How are Debt Funds Taxed & Indexation Benefit: Updated Rules (2020)

As people continue to look for safe higher than fixed deposit returns in India, there is a growing interest in a type of mutual fund: the Debt Funds.

I have already written in detail about various types of Debt Funds earlier.

So in this article, let’s have an in-depth look at how the Debt Funds are taxed in India and what is the role of indexation in the taxation of debt funds.

Depending on your investment horizon (or holding period) in debt funds, the capital gains are of 2 types:

  1. Short Term Capital Gains (STCG) or
  2. Long Term Capital Gains (LTCG)

What are these and how are the long and short term decided?

Short Term Capital Gains in Debt Funds

  • Gains made on investment in Debt Mutual Funds held for less than 3 years (or 36 months) are classified as Short Term Capital Gains.

Long Term Capital Gains on Debt Funds

  • Gains made on investment in Debt Mutual Funds held for more than 3 years (or 36 months) is classified as Long Term Capital Gains.

And from a taxation perspective, all mutual fund schemes that invest less than 65% in equity and equity-related instruments are treated as Debt funds (or Non-Equity Funds). For Example: Liquid funds, Ultra Short Duration Funds, Short Duration Funds, Low Duration funds, Money Market funds, Conservative Hybrid funds, etc.

Now let’s see how exactly are these long-term capital gains and short-term capital gains are taxed in debt mutual funds.

Debt Funds Capital Gains Taxation (Latest Rates)

As per the latest Mutual Funds Capital Gains Taxation Rules (FY 2019-2020):

  • Short Term Capital Gains (or STCG) on Debt funds are taxed as per the investor’s marginal income tax slab rate.
  • Long Term Capital Gains (or LTCG) on Debt funds is taxed at 20% with indexation benefits.

Now, what is this indexation benefit that is available for taxation of LTCG from Debt Funds? Let’s see this in detail:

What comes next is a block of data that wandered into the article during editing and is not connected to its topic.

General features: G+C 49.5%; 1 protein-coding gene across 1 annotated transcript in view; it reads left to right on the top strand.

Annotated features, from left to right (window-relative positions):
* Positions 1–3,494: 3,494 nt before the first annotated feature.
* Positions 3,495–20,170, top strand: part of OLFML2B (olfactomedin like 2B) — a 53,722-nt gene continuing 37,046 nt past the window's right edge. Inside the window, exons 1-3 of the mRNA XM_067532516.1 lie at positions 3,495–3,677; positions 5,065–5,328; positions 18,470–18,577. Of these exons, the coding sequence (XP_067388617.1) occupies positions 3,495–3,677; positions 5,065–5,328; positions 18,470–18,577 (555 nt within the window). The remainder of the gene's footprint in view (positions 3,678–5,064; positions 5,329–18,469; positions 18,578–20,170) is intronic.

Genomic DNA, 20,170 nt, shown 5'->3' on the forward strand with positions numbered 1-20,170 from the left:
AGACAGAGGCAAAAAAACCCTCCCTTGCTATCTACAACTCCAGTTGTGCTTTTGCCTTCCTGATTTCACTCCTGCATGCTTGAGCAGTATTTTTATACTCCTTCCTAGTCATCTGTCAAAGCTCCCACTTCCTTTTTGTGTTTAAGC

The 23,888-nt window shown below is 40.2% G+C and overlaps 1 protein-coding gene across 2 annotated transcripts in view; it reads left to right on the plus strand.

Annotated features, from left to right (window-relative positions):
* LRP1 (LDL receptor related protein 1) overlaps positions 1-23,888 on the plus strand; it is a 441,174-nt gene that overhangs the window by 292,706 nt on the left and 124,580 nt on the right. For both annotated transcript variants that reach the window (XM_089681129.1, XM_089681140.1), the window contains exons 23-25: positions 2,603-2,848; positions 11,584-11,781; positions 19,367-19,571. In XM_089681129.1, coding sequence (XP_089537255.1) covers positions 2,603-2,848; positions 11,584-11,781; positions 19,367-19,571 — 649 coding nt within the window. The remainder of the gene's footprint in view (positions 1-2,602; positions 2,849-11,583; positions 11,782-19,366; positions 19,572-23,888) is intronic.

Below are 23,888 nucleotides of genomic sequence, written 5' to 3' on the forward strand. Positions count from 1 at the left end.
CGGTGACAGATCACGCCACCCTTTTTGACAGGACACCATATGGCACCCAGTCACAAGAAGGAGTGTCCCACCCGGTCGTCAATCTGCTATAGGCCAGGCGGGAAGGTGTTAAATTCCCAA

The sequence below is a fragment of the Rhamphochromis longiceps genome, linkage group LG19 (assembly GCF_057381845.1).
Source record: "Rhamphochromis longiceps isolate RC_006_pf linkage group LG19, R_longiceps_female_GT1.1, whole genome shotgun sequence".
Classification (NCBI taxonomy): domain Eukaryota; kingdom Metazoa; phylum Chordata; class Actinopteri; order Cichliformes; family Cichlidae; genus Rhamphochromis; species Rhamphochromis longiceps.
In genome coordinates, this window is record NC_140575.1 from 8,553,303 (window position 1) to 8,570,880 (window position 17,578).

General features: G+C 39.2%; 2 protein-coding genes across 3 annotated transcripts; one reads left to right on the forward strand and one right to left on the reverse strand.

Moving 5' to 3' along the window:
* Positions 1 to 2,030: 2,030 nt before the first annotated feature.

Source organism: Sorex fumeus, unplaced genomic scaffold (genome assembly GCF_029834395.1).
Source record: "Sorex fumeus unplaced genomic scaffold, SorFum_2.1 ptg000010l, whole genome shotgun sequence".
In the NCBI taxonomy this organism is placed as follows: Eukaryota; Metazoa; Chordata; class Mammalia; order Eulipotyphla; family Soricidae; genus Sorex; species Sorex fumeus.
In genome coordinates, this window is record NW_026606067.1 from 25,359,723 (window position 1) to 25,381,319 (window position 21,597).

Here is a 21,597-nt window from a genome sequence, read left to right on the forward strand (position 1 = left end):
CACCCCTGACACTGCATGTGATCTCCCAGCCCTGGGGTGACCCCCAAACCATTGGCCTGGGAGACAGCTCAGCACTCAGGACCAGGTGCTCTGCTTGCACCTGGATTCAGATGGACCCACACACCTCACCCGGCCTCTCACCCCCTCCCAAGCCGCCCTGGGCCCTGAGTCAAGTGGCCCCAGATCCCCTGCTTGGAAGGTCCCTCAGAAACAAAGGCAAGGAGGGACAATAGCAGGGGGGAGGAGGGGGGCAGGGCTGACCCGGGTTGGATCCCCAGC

Indexation Benefit for Taxation of Debt Funds Capital Gains

To put it very simply, indexation is a way to adjust capital gains as per the prevailing inflation index. This helps lower overall liability to pay taxes by inflating the purchase cost, thereby reducing the effective capital gains.

And in mutual funds, this advantage of indexation is available only for long term capital gains made on the debt funds.

Here is a small example to understand this concept.

And be reminded that the gains made on investment in debt mutual funds held for more than 36 months are considered LTCG (Long Term Capital Gains) and indexation benefit is available on it

Suppose you invested Rs 10 lac in a good debt fund in July 2015. After a little more than 4 years, i.e. in November 2019, the value of your debt fund investments has become Rs 14 lac.

Assume you sell it at this point.

So mathematically speaking, you made capital gains of Rs 4 lac. But this gain was made after a period of 4 years, which is more than 3 years requirement for capital gains qualifying as Long Term Capital Gains for Debt Funds.

So do you pay tax on this full Rs 4 lac gain at the time of selling?

No.

Because as per the latest taxation rules of mutual funds, the Long Term Capital Gains on Debt Mutual Funds are taxed at 20% after indexation.

This means you need to adjust the cost of acquisition of debt fund units for indexation first. And for that, the following numbers are known:

  • Cost of acquisition = Rs 10 lac
  • CII number for 2015-16, the year of purchase = 254
  • CII number for 2019-20, the year of sale = 289

So the indexed cost price of acquisition is calculated using the formula:

Indexed Cost = Actual Cost * (CII of Sale Year / CII of Purchase Year)

And in our example, this comes out as follows:

= Rs 10 lac * (289/254) = Rs 11,37,795

And this means that the long term capital gains is calculated as follows:

= Rs 14,00,000 – Rs 11,37,795 = Rs 2,62,204 (Rs 2.62 lac)

So you get taxed at 20% on this amount of Rs 2.62 lac (instead of Rs 4 lac without indexation). And this translates to: